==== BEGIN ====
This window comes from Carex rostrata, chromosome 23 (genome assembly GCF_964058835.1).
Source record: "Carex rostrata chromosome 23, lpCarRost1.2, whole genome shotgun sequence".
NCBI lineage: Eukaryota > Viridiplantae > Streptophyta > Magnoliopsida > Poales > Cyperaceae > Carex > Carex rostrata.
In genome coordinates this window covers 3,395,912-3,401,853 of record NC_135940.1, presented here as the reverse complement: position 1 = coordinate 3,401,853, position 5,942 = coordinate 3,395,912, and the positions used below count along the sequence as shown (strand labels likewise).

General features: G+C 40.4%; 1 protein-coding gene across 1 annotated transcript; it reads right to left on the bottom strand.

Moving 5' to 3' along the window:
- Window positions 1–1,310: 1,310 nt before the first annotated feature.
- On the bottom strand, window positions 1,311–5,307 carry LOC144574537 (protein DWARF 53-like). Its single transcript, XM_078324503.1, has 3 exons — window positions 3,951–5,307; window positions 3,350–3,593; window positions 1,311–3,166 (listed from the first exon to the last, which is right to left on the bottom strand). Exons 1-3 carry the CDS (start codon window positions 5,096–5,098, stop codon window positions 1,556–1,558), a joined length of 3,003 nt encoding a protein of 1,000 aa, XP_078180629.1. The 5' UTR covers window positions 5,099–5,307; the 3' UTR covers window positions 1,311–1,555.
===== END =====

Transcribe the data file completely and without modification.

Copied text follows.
This window comes from Carex rostrata, chromosome 23 (genome assembly GCF_964058835.1).
Source record: "Carex rostrata chromosome 23, lpCarRost1.2, whole genome shotgun sequence".
NCBI lineage: Eukaryota > Viridiplantae > Streptophyta > Magnoliopsida > Poales > Cyperaceae > Carex > Carex rostrata.
In genome coordinates this window covers 3,395,912-3,401,853 of record NC_135940.1, presented here as the reverse complement: position 1 = coordinate 3,401,853, position 5,942 = coordinate 3,395,912, and the positions used below count along the sequence as shown (strand labels likewise).

General features: G+C 40.4%; 1 protein-coding gene across 1 annotated transcript; it reads right to left on the bottom strand.

Moving 5' to 3' along the window:
- Window positions 1–1,310: 1,310 nt before the first annotated feature.
- On the bottom strand, window positions 1,311–5,307 carry LOC144574537 (protein DWARF 53-like). Its single transcript, XM_078324503.1, has 3 exons — window positions 3,951–5,307; window positions 3,350–3,593; window positions 1,311–3,166 (listed from the first exon to the last, which is right to left on the bottom strand). Exons 1-3 carry the CDS (start codon window positions 5,096–5,098, stop codon window positions 1,556–1,558), a joined length of 3,003 nt encoding a protein of 1,000 aa, XP_078180629.1. The 5' UTR covers window positions 5,099–5,307; the 3' UTR covers window positions 1,311–1,555.